Figure 4: Lab scope measurement on a throttle valve position stepper motor

Channel 1 (red) shows the first pole pair, channel 2 (yellow) the second, channel 3 (green) the third and channel 4 (blue) the fourth. The purple line shows a calculated relative position of the throttle valve, determined by a Pulse decoder I/O using two pole pair signals. The signals in this measurement are sequential, meaning that the ECU is trying to move the throttle valve to a certain position. After the rapid sequential signals the ECU holds the stepper motor in the reached position, which can be seen as channel 3 is still activated. Then the activated pole pair changes back to channel 2 as the ECU makes one step back.

Diagnosis

Signal values may differ on different types of engine control units and throttle valve position stepper motors. Consult ATIS for information on specific engine control units and throttle valve position stepper motors.

The following signal deviations can indicate a problem:

  • No signal:
    Cause: back probes have no connection (perform a connection test), no power supply, throttle valve position stepper motor defective
  • Signal voltage too low:
    Cause: poor power supply to throttle valve position stepper motor
  • Noisy signal:
    Cause: wiring of signal wire or power supply damaged, throttle valve position stepper motor defective
  • Signal shows an offset in relation to the example signal:
    Cause: scope is not set to DC coupling: DC

RELATED ARTICLES

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With a lab scope a throttle valve control motor signal voltage is measured with the key on and engine off. The signal from the actuator is shown and can be downloaded. To help determining whether the throttle valve control motor is functioning correctly, different deviations from the example signal are mentioned along with possible causes.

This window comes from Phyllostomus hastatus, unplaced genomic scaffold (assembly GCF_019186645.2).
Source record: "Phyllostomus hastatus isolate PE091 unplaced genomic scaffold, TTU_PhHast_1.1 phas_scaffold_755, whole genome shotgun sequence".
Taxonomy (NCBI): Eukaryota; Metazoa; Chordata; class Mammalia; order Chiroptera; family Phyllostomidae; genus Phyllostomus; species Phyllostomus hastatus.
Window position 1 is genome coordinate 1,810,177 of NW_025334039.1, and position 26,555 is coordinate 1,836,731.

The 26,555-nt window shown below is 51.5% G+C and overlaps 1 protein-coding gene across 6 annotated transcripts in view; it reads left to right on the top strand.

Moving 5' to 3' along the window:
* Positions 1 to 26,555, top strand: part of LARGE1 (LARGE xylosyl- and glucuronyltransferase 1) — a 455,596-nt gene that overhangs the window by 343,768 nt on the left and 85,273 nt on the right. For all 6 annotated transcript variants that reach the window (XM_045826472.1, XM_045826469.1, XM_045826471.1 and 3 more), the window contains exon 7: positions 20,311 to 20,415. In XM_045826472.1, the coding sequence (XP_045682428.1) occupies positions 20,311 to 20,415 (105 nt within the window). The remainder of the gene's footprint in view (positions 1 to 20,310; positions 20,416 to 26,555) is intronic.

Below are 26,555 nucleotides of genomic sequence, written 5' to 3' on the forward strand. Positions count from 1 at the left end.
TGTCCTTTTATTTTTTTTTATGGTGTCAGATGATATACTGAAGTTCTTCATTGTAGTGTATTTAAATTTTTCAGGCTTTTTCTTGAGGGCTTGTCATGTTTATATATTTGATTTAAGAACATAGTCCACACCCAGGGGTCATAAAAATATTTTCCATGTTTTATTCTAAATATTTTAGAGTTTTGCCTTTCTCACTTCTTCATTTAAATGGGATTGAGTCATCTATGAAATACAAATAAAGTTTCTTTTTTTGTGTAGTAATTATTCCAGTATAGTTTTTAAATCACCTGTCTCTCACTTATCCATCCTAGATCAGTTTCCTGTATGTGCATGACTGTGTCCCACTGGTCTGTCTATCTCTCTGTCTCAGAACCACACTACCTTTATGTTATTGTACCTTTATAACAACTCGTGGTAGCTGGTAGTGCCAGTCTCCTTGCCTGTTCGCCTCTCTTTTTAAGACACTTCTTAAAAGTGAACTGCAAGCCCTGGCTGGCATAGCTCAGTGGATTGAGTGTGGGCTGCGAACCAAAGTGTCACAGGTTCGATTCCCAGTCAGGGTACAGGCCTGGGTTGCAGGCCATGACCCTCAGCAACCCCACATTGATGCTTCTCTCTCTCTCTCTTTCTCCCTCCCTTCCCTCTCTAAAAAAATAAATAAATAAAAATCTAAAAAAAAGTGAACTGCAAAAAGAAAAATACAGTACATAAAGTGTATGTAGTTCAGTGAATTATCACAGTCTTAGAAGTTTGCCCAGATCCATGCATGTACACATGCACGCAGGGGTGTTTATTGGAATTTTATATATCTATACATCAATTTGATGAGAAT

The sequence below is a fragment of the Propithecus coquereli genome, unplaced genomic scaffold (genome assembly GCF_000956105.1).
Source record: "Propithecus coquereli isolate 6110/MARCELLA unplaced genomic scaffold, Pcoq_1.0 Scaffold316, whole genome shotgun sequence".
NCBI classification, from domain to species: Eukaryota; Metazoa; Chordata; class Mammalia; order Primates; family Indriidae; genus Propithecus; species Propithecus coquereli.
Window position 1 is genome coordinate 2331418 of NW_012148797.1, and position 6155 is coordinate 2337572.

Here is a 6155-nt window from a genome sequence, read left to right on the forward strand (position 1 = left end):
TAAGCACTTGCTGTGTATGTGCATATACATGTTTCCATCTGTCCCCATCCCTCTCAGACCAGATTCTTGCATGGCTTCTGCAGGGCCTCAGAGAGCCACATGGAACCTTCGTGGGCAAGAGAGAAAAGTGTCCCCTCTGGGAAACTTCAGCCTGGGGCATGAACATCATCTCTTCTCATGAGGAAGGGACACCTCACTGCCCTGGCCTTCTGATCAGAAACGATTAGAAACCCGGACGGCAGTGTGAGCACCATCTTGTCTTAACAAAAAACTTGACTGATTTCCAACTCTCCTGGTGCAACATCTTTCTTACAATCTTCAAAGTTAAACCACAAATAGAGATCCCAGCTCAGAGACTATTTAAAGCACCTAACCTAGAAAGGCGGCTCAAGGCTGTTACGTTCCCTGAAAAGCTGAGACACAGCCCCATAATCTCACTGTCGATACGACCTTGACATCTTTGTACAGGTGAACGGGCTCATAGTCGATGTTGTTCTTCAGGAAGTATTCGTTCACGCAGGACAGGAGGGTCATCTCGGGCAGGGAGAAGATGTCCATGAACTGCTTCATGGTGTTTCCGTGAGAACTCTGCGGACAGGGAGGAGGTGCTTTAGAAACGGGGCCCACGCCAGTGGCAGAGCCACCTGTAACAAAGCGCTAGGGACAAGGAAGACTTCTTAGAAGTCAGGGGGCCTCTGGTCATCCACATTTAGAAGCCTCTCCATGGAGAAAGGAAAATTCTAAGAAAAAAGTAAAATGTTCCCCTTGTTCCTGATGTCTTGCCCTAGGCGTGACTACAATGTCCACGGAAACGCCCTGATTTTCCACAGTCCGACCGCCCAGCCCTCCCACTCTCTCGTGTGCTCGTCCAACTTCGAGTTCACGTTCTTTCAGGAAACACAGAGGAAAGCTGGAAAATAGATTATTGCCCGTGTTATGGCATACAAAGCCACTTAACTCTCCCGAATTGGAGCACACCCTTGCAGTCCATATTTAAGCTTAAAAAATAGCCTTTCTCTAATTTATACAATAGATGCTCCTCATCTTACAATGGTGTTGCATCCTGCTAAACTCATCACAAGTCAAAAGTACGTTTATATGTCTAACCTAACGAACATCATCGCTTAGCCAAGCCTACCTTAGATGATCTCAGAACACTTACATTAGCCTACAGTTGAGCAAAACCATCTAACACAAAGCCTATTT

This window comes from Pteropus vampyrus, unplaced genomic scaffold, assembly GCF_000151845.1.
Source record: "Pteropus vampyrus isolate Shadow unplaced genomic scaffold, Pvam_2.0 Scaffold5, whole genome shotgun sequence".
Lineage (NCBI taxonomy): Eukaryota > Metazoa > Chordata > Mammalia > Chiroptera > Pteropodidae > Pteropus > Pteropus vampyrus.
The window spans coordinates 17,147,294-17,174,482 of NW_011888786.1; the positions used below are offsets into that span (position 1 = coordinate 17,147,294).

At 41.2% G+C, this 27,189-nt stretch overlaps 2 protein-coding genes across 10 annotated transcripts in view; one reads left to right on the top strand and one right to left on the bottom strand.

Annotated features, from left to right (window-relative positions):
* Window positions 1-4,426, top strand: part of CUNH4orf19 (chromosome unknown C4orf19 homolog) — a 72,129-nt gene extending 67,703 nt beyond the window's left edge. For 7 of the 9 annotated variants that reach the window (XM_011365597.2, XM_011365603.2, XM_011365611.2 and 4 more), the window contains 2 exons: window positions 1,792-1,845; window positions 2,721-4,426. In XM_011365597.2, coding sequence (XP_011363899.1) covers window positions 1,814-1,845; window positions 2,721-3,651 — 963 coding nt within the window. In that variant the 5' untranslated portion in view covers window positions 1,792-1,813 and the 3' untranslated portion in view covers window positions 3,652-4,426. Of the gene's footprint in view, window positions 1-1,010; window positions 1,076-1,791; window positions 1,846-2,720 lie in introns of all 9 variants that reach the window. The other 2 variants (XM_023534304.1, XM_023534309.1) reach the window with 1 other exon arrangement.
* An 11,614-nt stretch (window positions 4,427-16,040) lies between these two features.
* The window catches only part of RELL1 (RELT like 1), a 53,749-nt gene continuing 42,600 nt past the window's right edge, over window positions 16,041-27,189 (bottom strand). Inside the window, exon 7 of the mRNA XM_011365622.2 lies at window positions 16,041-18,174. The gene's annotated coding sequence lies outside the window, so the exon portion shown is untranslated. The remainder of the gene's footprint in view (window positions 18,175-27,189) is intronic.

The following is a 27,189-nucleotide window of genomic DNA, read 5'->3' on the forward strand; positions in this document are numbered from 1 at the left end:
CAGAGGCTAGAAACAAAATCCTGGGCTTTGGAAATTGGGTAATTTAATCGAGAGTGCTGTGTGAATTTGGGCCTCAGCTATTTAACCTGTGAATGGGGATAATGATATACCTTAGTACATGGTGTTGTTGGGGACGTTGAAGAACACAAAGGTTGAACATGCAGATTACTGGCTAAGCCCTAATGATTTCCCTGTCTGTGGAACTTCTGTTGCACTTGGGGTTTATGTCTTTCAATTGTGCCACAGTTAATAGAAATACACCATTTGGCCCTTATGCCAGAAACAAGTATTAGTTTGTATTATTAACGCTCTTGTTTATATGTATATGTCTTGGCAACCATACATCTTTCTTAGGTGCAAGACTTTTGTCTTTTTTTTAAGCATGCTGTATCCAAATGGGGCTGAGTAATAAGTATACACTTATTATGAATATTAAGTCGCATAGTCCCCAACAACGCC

Acceleration pedal sensor
With a lab scope an acceleration pedal position sensor is measured with the key turned on and no running engine. The signal from the sensor is shown and can be downloaded. To help determining whether an acceleration pedal position sensor is functioning correctly, different possible deviations from the example signal are mentioned along with probable causes.
Disclaimer

This document is subject to changes without notification. All rights reserved.

The information in this application note is carefully checked and is considered to be reliable, however TiePie engineering assumes no responsibility for any inaccuracies.

Safety warning:

  • Before measuring, check that sources of dangerously high voltages are switched off or shielded from contact. Voltages considered to be dangerous are voltages over 30 V AC RMS, 42 V AC peak or 60 V DC.
  • Keep a clean working environment when doing measurements.
  • This measurement and procedures are a examples / measuring suggestions and are no prescribed protocols.
  • TiePie engineering can not anticipate the safety actions that need to be taken to protect persons and appliances. Before starting a measurement, check which safety measures need to be applied.